Eric's Mom is right to be careful. My secretary was commuting home on the train with her 14 month old who is in a daycare facility at work, bouncing him in his lap, pointing out the window and talking to him when what appeared to be a well dressed business man came up to her and politely told her he think he got on the wrong train and asked her if she could help him get where he was going. She was giving him directions on where to get off to transfer to the train line he needed as they pulled into the station. As soon as the doors opened the man grabbed her son (who was still "standing" on her lap looking out the window) under the arms and tried to yank him out of the train with him. Luckily, his foot was caught between her thighs and the man did not succeed in grabbing him away from her despite her being quite small. She said it all happened so quickly that noone in the car realized what just happened--they thought the man threw something at her son because she suddenly started hysterically screaming, clutching her son and the baby was crying. BTW, she filed a police report but never heard they caught anyone--she drives to work now.
6:42I never said I was famous. I am not. But kidnappings happen to ordinary people just as Mom stated, and 10:16. I guess I came off paranoid. Yes, I keep my eye on my son while he is playing. If its an enclosed park on the small side, I just watch him play. But if its a park like the one Jane Doe posted I stay right next to him. My friends are the same way. Even when we are in the enclosed space of storytime at the library. Because we know if the door opens our kids are usually trying to run out. Their just toddlers they don't know better. We are the parents, and better to be careful, then taking a chance of our child being hurt. You don't want to be this way, trust me. But the world is so bad. If it was a perfect world of course we wouldn't be like this.I felt bad after reading about the lady in the subway. My goodness that must haunt her all the time. I can't imagine. And to Mom, that must have been so scary!! Its true you just look down for a minute and your kid is out of your sight. Yes, its that sinking feeling you get in the pit of your stomach.Well I am glad both stories ended happy!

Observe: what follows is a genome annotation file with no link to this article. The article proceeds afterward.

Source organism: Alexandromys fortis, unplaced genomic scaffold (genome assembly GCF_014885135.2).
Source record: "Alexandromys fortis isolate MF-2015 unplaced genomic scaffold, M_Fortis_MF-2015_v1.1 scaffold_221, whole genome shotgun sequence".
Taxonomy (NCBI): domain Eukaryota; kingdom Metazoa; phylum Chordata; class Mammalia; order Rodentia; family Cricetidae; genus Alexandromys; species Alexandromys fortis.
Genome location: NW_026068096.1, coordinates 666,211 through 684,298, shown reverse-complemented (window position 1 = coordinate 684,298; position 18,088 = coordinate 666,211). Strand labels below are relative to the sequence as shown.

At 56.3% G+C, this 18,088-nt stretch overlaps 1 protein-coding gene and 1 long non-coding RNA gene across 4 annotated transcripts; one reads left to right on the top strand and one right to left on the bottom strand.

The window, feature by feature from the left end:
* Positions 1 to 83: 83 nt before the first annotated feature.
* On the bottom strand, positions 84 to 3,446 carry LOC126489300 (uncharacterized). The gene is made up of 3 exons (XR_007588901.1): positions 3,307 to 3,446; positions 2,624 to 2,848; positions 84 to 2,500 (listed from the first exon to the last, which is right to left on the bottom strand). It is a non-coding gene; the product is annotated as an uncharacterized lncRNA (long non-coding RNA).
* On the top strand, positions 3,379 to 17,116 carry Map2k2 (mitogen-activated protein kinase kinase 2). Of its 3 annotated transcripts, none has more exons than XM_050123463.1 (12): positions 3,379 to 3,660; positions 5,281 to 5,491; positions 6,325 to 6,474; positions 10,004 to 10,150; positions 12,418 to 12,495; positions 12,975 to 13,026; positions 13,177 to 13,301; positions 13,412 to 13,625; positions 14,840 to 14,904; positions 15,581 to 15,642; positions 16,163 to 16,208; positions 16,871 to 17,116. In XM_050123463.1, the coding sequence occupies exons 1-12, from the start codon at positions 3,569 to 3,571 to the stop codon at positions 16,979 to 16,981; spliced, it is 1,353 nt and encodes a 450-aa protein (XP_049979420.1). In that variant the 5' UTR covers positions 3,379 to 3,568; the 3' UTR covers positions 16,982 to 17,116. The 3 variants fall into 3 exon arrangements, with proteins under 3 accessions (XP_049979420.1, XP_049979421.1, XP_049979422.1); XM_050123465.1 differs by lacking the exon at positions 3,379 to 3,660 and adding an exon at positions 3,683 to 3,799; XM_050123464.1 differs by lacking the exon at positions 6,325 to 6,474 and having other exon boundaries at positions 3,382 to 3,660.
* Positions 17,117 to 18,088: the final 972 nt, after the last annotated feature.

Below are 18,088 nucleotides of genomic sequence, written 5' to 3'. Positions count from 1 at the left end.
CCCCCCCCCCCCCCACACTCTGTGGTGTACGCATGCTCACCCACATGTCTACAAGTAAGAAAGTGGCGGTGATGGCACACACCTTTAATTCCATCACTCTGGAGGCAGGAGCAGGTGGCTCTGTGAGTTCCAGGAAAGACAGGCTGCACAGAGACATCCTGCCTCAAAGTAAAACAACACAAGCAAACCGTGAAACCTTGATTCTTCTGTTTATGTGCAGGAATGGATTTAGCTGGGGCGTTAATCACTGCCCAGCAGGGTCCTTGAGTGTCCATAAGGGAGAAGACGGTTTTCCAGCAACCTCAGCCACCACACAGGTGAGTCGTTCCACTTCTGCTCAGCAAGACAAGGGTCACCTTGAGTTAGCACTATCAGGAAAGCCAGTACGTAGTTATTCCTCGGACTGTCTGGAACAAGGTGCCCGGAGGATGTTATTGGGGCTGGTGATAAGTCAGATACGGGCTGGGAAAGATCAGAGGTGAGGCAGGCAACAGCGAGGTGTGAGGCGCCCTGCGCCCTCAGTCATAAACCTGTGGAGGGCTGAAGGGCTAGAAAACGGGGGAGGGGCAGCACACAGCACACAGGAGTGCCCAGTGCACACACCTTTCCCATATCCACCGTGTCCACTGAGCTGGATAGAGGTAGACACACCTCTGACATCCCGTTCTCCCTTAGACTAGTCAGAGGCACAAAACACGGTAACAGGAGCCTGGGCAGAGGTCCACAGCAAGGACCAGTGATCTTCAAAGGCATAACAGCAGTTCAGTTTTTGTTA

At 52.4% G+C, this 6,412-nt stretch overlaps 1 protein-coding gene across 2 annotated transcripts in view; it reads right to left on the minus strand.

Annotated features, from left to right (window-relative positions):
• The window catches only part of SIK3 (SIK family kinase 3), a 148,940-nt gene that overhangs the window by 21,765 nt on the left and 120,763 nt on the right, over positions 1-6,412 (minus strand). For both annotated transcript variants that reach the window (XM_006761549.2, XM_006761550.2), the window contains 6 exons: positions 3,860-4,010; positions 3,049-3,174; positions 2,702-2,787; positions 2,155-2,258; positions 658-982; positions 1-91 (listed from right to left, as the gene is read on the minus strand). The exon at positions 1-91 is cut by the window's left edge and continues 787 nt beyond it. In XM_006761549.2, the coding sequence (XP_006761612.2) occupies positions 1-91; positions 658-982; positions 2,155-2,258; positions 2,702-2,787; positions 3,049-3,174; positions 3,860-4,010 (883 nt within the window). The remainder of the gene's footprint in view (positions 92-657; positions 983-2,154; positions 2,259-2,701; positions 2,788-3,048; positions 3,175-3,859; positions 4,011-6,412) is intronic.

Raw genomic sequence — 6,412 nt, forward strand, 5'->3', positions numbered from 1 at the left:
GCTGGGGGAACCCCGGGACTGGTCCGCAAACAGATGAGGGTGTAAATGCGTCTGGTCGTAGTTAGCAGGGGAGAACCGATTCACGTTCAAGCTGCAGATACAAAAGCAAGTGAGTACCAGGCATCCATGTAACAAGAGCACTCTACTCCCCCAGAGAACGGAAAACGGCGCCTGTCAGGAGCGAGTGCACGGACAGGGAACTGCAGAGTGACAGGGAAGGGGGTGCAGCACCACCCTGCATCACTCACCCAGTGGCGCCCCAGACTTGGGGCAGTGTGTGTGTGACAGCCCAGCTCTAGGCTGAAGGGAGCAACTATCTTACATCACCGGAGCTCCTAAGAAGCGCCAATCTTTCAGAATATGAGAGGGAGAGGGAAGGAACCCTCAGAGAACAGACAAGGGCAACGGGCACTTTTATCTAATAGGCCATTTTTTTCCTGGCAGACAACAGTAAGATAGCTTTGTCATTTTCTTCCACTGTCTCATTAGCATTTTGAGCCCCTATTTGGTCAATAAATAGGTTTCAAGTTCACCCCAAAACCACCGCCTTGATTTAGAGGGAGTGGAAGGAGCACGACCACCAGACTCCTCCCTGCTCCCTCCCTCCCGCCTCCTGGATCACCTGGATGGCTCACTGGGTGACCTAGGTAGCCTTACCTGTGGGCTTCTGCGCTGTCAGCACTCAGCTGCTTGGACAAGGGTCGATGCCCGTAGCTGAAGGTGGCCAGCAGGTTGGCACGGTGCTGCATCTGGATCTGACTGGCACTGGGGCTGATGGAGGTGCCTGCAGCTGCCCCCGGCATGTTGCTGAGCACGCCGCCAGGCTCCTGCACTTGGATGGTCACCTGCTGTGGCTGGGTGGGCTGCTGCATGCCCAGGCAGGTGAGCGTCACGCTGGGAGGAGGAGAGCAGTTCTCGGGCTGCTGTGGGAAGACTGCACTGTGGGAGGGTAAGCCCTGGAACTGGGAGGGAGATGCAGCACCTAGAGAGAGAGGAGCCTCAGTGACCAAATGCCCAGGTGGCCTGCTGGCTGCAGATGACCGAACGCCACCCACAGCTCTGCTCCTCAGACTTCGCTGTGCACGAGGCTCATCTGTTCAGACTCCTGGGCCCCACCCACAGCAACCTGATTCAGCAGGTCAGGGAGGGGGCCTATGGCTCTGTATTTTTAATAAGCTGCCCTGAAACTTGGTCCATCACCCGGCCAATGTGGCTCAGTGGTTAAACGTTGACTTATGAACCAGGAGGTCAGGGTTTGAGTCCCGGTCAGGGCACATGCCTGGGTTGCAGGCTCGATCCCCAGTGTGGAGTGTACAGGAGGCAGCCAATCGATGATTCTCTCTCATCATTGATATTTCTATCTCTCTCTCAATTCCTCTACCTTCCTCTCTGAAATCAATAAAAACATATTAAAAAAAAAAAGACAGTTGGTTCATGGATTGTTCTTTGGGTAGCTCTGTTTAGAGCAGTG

last summer we were at Sesame Place and a little boy about two wandered alone into the store. And, actually, I told the clerk to keep him in sight while I went to look for his parents - but I was afraid to pick him up myself for fear of being accused of trying to snatch him.I saw a woman looking around in the open area not too far away and ran over to ask if she'd lost a little boy. She was indeed the mom - so happy ending.
The store should have been prepared for emergencies and called security ASAP. Who just hands over a child to a stranger? I mean you never know. Its not like losing your purse.
My scary "losing your child moment":My husband and I had some business at the County Courthouse to attend to. We brought along our 2 y.o. son. The place was very busy and as we stepped out of the elevator a bunch of people were coming in. I lost hold of my sons hand and the elevator took off with him. I started freaking out. I should have stood to watch what floor it went to, but at that moment was too hysterical to think. I ran over to the first police officer I saw (thank God the building was full of them!), and he spoke to another officer that actually worked there handling Security. He said, "Don't worry, your son can't get out of the building, ma'am." It didn't calm me too much and I darted for the stairs and started peeking on every floor for my son (I think there was 5 floors?) ... On the 3rd floor I could hear my son crying through the elevator, and he was one floor up!!The Security officer got on his walkie-talkie and told them to grab my son, and we ran up to the next floor.As I ran over towards the elevator, the first officer I spoke to had my son by the hand and I grabbed him up, crying and kissing him all over. I was shaking so bad! Then I thought: "Oh my God, they are going to take my son away from me!"Both officers (and several more that had been helping to look for my son) - said they were glad he was safe and to calm down, everything is alright.We left out of there quickly ... and it took quite awhile for my nerves to calm down ... but I gave my son lots of extra hugs & kisses that night before tucking him into bed.